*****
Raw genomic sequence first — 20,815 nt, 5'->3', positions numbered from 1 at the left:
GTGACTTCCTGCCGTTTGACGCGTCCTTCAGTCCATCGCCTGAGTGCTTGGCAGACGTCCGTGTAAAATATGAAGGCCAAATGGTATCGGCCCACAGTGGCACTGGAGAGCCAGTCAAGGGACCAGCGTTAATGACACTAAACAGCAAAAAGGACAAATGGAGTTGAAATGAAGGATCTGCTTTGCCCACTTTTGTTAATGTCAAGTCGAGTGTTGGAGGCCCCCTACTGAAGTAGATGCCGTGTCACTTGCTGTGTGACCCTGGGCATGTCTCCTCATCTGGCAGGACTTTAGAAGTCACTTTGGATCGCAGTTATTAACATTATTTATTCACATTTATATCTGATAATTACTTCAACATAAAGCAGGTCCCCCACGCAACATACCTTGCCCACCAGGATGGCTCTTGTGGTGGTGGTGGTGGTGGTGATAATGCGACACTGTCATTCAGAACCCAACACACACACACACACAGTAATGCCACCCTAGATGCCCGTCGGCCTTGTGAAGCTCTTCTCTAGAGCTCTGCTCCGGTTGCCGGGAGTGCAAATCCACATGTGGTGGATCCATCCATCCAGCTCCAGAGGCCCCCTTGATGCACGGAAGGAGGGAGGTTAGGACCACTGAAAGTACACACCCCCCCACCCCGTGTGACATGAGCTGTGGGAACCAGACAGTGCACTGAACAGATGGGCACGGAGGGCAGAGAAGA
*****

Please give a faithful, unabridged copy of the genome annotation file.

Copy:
Raw genomic sequence first — 20,815 nt, 5'->3', positions numbered from 1 at the left:
GTGACTTCCTGCCGTTTGACGCGTCCTTCAGTCCATCGCCTGAGTGCTTGGCAGACGTCCGTGTAAAATATGAAGGCCAAATGGTATCGGCCCACAGTGGCACTGGAGAGCCAGTCAAGGGACCAGCGTTAATGACACTAAACAGCAAAAAGGACAAATGGAGTTGAAATGAAGGATCTGCTTTGCCCACTTTTGTTAATGTCAAGTCGAGTGTTGGAGGCCCCCTACTGAAGTAGATGCCGTGTCACTTGCTGTGTGACCCTGGGCATGTCTCCTCATCTGGCAGGACTTTAGAAGTCACTTTGGATCGCAGTTATTAACATTATTTATTCACATTTATATCTGATAATTACTTCAACATAAAGCAGGTCCCCCACGCAACATACCTTGCCCACCAGGATGGCTCTTGTGGTGGTGGTGGTGGTGGTGATAATGCGACACTGTCATTCAGAACCCAACACACACACACACACAGTAATGCCACCCTAGATGCCCGTCGGCCTTGTGAAGCTCTTCTCTAGAGCTCTGCTCCGGTTGCCGGGAGTGCAAATCCACATGTGGTGGATCCATCCATCCAGCTCCAGAGGCCCCCTTGATGCACGGAAGGAGGGAGGTTAGGACCACTGAAAGTACACACCCCCCCACCCCGTGTGACATGAGCTGTGGGAACCAGACAGTGCACTGAACAGATGGGCACGGAGGGCAGAGAAGA